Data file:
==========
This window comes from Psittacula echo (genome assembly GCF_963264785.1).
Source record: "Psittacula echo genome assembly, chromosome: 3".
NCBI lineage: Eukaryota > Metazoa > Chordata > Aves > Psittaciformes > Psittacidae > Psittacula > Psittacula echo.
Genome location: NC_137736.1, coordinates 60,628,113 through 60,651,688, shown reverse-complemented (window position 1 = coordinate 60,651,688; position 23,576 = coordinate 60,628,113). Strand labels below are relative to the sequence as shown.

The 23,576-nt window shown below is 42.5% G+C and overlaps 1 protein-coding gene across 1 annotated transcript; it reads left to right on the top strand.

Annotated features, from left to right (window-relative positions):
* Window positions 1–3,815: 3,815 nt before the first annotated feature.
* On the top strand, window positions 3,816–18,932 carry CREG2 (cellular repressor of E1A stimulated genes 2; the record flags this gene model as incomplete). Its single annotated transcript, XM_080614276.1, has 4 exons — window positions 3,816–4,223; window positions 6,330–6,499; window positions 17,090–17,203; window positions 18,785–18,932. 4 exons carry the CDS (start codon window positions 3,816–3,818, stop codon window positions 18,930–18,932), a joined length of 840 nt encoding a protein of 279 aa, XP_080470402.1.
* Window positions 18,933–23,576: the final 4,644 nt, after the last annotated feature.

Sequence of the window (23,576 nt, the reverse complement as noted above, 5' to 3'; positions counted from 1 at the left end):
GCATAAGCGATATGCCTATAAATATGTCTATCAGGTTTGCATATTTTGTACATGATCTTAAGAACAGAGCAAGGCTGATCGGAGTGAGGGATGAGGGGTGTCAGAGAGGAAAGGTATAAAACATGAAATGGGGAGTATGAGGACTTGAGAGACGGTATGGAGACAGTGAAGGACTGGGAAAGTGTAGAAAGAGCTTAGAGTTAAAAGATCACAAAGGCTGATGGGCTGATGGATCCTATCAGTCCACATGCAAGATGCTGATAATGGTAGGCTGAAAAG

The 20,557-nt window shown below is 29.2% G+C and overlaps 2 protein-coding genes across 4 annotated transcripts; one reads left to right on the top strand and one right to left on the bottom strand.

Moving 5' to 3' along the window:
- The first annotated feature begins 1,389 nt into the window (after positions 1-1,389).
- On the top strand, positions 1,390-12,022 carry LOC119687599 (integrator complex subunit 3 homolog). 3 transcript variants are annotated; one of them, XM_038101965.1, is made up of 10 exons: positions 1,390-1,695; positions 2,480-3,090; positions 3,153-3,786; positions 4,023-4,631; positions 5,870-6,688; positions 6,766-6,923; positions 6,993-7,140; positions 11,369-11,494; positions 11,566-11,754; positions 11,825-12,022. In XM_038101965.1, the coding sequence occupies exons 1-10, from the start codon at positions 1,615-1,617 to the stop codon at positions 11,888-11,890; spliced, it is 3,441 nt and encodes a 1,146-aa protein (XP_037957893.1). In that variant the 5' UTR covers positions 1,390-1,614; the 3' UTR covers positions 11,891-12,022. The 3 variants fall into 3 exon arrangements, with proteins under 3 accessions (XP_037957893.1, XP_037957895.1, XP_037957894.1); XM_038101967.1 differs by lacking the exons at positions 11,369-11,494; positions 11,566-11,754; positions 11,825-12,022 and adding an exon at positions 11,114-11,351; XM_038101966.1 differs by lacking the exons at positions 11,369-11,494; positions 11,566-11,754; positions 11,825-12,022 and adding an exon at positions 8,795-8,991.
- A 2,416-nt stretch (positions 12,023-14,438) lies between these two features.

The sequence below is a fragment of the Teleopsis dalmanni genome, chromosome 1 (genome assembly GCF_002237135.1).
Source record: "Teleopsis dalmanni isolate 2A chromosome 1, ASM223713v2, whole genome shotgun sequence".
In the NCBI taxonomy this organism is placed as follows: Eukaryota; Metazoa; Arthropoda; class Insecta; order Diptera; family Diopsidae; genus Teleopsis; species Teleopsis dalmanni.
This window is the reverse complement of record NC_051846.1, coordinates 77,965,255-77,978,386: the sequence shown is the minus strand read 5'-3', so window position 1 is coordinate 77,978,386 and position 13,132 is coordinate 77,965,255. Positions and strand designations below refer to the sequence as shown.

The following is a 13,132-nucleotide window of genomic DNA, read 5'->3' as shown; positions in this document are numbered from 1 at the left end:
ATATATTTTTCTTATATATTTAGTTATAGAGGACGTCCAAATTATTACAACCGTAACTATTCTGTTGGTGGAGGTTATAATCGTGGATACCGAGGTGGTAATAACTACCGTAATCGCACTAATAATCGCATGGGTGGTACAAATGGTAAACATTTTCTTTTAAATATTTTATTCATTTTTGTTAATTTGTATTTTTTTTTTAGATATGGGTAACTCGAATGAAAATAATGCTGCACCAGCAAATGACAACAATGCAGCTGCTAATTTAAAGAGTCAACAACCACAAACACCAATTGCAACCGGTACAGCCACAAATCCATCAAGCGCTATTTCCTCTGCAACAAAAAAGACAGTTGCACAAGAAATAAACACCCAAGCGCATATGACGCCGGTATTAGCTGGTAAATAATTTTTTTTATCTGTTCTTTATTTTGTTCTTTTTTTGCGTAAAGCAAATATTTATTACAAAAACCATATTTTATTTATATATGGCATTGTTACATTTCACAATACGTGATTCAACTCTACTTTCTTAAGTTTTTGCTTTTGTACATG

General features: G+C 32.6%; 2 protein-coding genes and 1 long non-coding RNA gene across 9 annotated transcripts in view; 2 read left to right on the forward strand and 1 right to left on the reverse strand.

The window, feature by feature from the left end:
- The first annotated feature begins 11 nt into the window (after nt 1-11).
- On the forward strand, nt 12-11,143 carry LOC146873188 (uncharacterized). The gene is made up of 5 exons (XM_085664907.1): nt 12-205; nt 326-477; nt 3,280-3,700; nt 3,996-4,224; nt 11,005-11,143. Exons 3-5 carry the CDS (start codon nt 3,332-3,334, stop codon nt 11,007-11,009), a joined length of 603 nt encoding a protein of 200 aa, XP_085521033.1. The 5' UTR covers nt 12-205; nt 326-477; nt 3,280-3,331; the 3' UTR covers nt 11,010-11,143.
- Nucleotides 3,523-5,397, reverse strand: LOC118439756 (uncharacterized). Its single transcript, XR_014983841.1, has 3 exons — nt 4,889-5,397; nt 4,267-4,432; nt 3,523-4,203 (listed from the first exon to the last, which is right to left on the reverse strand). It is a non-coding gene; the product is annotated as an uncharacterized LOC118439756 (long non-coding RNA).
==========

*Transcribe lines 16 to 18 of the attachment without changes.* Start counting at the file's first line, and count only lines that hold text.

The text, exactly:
- A 2,416-nt stretch (positions 12,023-14,438) lies between these two features.

The sequence below is a fragment of the Teleopsis dalmanni genome, chromosome 1 (genome assembly GCF_002237135.1).
Source record: "Teleopsis dalmanni isolate 2A chromosome 1, ASM223713v2, whole genome shotgun sequence".